Besides, due to long-term outdoor training and increased ventilation while running, some respiratory conditions could be developed.9 Also, the prevalence of these respiratory affections could increase due to some environmental conditions. Among the respiratory conditions, the most common conditions we can find are chronic airway inflammation with exercise-induced asthma, bronchoconstriction airway hyper-responsiveness, acute bronchial epithelial cell injury, airways inflammation, reduction in expiratory pulmonary function, respiratory muscle fatigue, pulmonary oedema and pulmonary alveolar-capillary derecruitment. However, the incidence of respiratory issues in UER seems not to be higher than in the general population. It is also known that some respiratory issues are more prevalent following a marathon than a UER, this might be a factor of work rate and intensity.10
Conclusions and future challenges
Admitting insufficient evidence that links acute health complications to future chronic outcomes, extreme repeated exercise bouts such as UER may adversely affect susceptible participants. This seems best researched in cardiovascular, musculoskeletal and renal systems, which show a U-shaped relationship between the system function and high-volume and intensity exercise bout and without a clear understanding of the future impact of these repeated exercise bouts (see figure 1). Furthermore, inflammation during and after UER might be related to functional over-reaching.4
Besides, the exact pathophysiology and percentage of UER that develop sports related chronic health issues are currently unknown and further studies are needed. This may be of particular interest since there is also a growing number of youth athletes participating in UER, a population with a particular risk of developing sports related chronic health complications at a younger age.
It is fundamental to note that lifelong exercisers generally have lower incidence and prevalence of chronic diseases, lower mortality rates and higher functional capacity than those with some sedentary behaviours. But finally, is there a reason for concern? Although the long-term health issues related to UER are relatively uncommon, there is still an increasing number of cases developing aftermath of acute events.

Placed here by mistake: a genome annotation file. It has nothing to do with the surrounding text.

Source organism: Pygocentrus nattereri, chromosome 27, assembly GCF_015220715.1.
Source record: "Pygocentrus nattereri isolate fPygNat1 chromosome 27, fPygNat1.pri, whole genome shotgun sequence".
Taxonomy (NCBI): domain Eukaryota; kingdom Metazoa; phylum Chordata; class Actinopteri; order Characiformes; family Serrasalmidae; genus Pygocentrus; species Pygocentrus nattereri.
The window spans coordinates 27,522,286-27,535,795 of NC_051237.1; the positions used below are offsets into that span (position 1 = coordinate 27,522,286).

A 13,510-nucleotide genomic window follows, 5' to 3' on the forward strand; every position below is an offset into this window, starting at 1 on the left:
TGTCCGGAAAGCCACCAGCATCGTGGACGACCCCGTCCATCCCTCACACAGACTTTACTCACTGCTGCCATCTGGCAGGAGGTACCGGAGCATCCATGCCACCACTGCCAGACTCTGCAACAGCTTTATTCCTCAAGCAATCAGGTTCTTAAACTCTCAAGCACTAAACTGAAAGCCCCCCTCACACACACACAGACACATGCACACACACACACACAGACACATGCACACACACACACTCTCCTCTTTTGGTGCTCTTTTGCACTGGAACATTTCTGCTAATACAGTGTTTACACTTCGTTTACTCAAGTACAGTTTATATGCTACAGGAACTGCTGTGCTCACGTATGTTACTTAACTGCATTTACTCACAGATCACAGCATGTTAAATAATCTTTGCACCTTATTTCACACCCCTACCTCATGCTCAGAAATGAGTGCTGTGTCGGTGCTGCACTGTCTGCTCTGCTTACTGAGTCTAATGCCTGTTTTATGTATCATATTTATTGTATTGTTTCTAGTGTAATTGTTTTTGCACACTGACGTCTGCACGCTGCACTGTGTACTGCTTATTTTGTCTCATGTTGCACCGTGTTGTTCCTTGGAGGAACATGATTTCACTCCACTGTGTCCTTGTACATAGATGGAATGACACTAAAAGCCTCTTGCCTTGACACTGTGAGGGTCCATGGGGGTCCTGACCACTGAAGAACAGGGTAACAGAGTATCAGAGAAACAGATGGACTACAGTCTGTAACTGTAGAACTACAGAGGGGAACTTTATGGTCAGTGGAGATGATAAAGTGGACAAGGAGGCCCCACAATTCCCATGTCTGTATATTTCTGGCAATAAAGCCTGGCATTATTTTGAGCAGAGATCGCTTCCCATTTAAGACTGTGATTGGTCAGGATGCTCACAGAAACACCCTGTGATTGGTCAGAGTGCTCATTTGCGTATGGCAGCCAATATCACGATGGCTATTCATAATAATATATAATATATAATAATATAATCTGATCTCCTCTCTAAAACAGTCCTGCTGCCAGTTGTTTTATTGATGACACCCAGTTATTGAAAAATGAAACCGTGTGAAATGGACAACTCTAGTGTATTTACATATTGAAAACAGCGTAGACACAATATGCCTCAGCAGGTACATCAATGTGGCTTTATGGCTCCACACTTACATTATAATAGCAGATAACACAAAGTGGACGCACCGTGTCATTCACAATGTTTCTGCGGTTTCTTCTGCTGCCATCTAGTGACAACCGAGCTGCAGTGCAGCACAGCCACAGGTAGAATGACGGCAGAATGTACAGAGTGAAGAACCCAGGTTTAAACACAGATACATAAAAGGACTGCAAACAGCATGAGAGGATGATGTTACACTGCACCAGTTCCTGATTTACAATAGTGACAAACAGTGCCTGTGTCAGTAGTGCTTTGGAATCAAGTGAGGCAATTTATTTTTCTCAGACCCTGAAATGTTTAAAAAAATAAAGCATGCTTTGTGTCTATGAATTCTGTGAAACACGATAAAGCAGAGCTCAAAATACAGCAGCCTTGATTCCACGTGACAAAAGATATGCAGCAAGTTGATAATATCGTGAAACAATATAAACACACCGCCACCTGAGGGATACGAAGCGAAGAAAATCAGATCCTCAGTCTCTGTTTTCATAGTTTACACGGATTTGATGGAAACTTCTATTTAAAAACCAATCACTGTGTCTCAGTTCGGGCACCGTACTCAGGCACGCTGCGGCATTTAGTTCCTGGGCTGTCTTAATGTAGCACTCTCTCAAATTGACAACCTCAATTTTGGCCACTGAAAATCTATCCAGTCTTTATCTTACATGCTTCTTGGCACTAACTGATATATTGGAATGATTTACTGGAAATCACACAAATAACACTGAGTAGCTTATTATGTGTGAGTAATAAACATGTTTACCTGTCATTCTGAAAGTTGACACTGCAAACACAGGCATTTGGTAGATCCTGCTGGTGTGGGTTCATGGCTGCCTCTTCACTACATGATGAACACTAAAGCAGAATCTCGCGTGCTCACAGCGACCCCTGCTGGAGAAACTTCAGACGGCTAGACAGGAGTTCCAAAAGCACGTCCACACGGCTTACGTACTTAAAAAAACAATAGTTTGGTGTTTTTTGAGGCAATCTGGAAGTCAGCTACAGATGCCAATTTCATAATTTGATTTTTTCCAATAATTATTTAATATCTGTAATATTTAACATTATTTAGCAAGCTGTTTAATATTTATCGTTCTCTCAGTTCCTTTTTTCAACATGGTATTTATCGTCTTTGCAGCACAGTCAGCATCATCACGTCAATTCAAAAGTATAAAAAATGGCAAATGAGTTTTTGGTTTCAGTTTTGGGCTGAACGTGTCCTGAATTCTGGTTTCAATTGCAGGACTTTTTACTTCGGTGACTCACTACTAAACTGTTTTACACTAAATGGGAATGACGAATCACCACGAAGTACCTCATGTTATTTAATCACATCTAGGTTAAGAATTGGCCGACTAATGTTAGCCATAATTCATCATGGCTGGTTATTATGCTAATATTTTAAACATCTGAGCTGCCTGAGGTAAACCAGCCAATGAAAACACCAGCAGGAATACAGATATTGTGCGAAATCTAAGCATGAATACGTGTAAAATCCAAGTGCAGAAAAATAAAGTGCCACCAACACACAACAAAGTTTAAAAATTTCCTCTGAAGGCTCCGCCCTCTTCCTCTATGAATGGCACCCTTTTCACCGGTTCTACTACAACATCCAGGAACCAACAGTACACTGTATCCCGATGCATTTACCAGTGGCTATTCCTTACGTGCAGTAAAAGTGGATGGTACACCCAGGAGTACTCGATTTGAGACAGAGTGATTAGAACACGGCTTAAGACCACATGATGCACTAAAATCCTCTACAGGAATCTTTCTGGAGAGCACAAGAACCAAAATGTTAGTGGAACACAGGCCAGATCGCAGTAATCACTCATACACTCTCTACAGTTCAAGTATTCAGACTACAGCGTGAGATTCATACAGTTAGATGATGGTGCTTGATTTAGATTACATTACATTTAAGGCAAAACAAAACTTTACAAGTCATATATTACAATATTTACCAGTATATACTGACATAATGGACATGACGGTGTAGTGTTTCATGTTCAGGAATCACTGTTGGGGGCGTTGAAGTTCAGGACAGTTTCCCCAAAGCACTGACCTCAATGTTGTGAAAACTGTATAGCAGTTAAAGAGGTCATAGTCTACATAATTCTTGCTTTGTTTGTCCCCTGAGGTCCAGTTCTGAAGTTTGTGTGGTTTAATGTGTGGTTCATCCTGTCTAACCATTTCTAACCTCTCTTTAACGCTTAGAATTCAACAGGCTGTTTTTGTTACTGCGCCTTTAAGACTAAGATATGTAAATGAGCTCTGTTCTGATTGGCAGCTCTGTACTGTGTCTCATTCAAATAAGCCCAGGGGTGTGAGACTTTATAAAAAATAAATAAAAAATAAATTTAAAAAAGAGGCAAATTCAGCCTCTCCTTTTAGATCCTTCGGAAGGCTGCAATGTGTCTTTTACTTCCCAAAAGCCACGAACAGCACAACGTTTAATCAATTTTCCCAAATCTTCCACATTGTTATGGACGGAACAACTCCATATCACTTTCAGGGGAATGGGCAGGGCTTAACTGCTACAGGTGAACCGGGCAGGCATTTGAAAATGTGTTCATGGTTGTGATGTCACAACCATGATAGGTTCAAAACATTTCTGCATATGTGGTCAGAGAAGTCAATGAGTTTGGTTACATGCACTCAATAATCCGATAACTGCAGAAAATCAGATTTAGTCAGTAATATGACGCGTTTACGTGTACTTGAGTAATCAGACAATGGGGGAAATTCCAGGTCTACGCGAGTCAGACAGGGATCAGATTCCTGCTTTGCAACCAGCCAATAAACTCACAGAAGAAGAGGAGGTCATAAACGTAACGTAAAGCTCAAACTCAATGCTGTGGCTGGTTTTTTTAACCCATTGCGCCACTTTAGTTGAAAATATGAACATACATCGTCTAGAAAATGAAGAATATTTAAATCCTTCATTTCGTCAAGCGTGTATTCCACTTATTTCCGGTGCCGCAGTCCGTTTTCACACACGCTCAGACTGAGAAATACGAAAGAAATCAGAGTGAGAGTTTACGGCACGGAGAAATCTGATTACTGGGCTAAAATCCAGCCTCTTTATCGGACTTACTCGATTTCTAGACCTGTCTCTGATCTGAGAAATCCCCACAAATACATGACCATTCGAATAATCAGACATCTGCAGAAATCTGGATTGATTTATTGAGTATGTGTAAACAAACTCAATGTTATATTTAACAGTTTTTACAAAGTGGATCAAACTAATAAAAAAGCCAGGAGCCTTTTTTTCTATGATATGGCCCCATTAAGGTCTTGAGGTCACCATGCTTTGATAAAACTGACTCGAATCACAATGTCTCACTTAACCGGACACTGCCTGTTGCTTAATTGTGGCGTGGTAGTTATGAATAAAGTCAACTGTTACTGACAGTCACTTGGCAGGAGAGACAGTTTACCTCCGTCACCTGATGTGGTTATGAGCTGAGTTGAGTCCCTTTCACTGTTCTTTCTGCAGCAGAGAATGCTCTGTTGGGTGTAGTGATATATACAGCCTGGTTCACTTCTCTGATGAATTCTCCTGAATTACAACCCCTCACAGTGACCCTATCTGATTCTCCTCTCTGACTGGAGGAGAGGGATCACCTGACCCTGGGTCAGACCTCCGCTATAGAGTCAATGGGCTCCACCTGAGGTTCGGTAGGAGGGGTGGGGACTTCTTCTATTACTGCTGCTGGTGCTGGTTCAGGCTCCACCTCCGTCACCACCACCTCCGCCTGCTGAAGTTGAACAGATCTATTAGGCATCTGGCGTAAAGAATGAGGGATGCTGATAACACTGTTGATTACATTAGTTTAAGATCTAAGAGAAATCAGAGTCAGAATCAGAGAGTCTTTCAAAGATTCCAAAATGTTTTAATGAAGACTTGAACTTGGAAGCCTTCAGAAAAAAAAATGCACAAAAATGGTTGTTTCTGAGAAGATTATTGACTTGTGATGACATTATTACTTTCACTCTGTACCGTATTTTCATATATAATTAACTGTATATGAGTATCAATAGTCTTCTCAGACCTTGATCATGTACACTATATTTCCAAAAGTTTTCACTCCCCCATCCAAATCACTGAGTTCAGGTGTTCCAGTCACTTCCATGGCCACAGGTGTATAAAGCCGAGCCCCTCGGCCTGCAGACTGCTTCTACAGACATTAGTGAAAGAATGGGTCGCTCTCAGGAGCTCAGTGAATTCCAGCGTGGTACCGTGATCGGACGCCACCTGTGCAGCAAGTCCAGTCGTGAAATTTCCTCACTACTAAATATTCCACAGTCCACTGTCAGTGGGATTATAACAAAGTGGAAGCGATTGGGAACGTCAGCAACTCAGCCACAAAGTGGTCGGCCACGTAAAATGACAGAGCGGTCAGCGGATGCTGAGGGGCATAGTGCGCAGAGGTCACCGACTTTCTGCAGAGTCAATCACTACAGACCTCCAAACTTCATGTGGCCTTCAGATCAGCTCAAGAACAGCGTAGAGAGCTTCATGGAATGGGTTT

In this sense, medical staff and coaches may frequently monitor runners’ health to detect any change that could develop future adverse outcomes and optimally guide exercise prescription, avoiding loads with high volume and intensity components and promoting adequate and timely recovery between efforts. The constant athlete’s health assessment must be a topic of permanent interest to prevent, monitor any changes and treat in a timely, effective and efficient manner. In this regard, existing technologies (eg, wearables and tracking systems) and methods (eg, novel biomarkers) could stimulate researchers to conduct more high-quality studies under real running and outpatient settings, especially those with a longitudinal component. Research understanding the underlying mechanisms and variables associated with potential pathologic outcomes of UER to prevent subsequent chronic sports related health issues is needed.
VS and DR-V contributed equally.
Contributors Both authors prepared and wrote the original draft, contributed to the literature search, critically revised the manuscript and approved the final version of the manuscript.
Funding The authors have not declared a specific grant for this research from any funding agency in the public, commercial or not-for-profit sectors.
Competing interests None declared.
Provenance and peer review Not commissioned; externally peer reviewed.